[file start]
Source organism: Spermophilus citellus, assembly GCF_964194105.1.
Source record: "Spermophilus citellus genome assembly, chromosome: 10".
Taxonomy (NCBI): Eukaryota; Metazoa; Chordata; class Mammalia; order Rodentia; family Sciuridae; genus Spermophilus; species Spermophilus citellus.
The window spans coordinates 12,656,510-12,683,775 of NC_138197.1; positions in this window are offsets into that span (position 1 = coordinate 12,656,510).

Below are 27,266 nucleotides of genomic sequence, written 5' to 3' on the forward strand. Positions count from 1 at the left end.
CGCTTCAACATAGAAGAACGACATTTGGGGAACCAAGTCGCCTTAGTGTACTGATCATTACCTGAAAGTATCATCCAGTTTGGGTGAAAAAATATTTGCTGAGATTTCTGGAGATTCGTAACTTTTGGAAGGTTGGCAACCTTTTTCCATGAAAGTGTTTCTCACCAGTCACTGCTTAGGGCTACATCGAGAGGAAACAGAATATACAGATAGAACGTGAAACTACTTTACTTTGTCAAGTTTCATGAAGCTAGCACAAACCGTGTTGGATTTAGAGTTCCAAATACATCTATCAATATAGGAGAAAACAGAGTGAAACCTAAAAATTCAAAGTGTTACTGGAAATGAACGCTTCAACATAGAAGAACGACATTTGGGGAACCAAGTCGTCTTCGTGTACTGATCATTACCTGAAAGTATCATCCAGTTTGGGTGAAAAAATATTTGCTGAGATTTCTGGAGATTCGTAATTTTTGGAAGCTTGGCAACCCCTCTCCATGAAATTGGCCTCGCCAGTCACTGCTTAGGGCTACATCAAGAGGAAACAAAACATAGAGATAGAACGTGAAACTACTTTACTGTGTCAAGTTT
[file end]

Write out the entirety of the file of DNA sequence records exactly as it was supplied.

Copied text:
Source organism: Spermophilus citellus, assembly GCF_964194105.1.
Source record: "Spermophilus citellus genome assembly, chromosome: 10".
Taxonomy (NCBI): Eukaryota; Metazoa; Chordata; class Mammalia; order Rodentia; family Sciuridae; genus Spermophilus; species Spermophilus citellus.
The window spans coordinates 12,656,510-12,683,775 of NC_138197.1; positions in this window are offsets into that span (position 1 = coordinate 12,656,510).

Below are 27,266 nucleotides of genomic sequence, written 5' to 3' on the forward strand. Positions count from 1 at the left end.
CGCTTCAACATAGAAGAACGACATTTGGGGAACCAAGTCGCCTTAGTGTACTGATCATTACCTGAAAGTATCATCCAGTTTGGGTGAAAAAATATTTGCTGAGATTTCTGGAGATTCGTAACTTTTGGAAGGTTGGCAACCTTTTTCCATGAAAGTGTTTCTCACCAGTCACTGCTTAGGGCTACATCGAGAGGAAACAGAATATACAGATAGAACGTGAAACTACTTTACTTTGTCAAGTTTCATGAAGCTAGCACAAACCGTGTTGGATTTAGAGTTCCAAATACATCTATCAATATAGGAGAAAACAGAGTGAAACCTAAAAATTCAAAGTGTTACTGGAAATGAACGCTTCAACATAGAAGAACGACATTTGGGGAACCAAGTCGTCTTCGTGTACTGATCATTACCTGAAAGTATCATCCAGTTTGGGTGAAAAAATATTTGCTGAGATTTCTGGAGATTCGTAATTTTTGGAAGCTTGGCAACCCCTCTCCATGAAATTGGCCTCGCCAGTCACTGCTTAGGGCTACATCAAGAGGAAACAAAACATAGAGATAGAACGTGAAACTACTTTACTGTGTCAAGTTT